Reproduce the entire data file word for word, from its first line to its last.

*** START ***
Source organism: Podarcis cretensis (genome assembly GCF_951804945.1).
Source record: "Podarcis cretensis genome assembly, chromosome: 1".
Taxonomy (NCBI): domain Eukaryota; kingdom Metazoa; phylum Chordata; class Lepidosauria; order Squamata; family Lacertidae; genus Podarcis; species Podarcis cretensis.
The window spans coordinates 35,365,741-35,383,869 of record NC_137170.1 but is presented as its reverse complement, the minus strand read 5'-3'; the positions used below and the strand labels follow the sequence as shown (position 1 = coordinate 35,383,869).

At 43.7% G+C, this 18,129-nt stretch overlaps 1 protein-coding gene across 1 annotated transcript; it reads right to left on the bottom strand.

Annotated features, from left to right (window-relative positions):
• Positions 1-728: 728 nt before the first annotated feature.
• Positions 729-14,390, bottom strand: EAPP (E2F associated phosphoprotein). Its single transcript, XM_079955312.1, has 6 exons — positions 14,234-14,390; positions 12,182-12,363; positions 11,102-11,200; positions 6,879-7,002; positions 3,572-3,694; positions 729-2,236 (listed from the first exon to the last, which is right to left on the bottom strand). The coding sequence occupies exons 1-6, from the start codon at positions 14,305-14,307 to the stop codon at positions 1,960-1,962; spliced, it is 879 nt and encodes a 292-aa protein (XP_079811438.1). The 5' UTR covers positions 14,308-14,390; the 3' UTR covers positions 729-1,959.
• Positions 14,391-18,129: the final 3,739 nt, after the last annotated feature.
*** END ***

Source organism: Podarcis cretensis (genome assembly GCF_951804945.1).
Source record: "Podarcis cretensis genome assembly, chromosome: 1".
Taxonomy (NCBI): domain Eukaryota; kingdom Metazoa; phylum Chordata; class Lepidosauria; order Squamata; family Lacertidae; genus Podarcis; species Podarcis cretensis.
The window spans coordinates 35,365,741-35,383,869 of record NC_137170.1 but is presented as its reverse complement, the minus strand read 5'-3'; the positions used below and the strand labels follow the sequence as shown (position 1 = coordinate 35,383,869).

At 43.7% G+C, this 18,129-nt stretch overlaps 1 protein-coding gene across 1 annotated transcript; it reads right to left on the bottom strand.

Annotated features, from left to right (window-relative positions):
• Positions 1-728: 728 nt before the first annotated feature.
• Positions 729-14,390, bottom strand: EAPP (E2F associated phosphoprotein). Its single transcript, XM_079955312.1, has 6 exons — positions 14,234-14,390; positions 12,182-12,363; positions 11,102-11,200; positions 6,879-7,002; positions 3,572-3,694; positions 729-2,236 (listed from the first exon to the last, which is right to left on the bottom strand). The coding sequence occupies exons 1-6, from the start codon at positions 14,305-14,307 to the stop codon at positions 1,960-1,962; spliced, it is 879 nt and encodes a 292-aa protein (XP_079811438.1). The 5' UTR covers positions 14,308-14,390; the 3' UTR covers positions 729-1,959.
• Positions 14,391-18,129: the final 3,739 nt, after the last annotated feature.